Background: Behavioral symptoms of dementia are common among residents in mainstream aged care settings, and have a substantial impact on residents and professional caregivers. This study evaluated the impact of individualized psychosocial interventions for behavioral symptoms through a small preliminary study.
Method: Interventions were delivered to a patient group of 31 psychogeriatric aged care residents who presented with behavioral symptoms of dementia that had failed to respond to pharmacological treatment approaches. Outcome data on severity of behaviors, health service utilization and staff burden of care were collected.
Results: A modest but significant reduction in staff ratings of the severity of aggressive and verbally agitated behavioral symptoms was found, with an associated reduction in their perceptions of the burden of caring for these patients. Reduced behavioral disturbance was associated with a reduction in the requirement for primary care consultations, and all participants were able to continue to reside in mainstream aged care facilities, despite an increase in the severity of dementia.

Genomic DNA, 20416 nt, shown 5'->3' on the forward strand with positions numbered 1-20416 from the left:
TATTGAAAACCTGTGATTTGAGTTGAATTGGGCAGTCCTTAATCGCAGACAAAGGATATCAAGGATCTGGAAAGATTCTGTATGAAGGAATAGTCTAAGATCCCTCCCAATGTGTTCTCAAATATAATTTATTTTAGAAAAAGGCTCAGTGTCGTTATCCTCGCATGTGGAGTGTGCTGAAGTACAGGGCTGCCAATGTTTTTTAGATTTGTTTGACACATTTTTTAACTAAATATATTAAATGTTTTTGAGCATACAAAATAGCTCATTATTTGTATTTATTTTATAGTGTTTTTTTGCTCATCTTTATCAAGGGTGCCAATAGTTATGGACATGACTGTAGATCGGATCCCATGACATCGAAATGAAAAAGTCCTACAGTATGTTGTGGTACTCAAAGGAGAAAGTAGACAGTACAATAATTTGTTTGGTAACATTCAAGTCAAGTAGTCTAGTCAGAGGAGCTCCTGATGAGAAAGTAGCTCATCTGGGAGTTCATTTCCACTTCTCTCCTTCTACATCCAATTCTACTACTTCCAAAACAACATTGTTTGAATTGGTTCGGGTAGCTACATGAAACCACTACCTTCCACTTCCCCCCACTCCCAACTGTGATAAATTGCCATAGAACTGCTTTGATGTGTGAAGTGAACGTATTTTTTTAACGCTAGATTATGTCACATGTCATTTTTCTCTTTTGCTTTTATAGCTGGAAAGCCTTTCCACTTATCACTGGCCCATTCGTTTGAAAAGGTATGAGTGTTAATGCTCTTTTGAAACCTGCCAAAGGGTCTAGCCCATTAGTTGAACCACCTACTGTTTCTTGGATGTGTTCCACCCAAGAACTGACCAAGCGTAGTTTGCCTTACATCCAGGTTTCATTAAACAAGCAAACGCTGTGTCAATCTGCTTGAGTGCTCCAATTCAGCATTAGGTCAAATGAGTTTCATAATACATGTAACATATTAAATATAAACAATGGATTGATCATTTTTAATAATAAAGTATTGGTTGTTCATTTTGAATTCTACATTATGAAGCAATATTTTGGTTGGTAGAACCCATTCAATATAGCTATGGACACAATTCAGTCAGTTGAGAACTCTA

Conclusions: This study supported the use of individualized psychological strategies for behavioral symptoms at all stages of dementia. Methodological limitations of this preliminary study are discussed.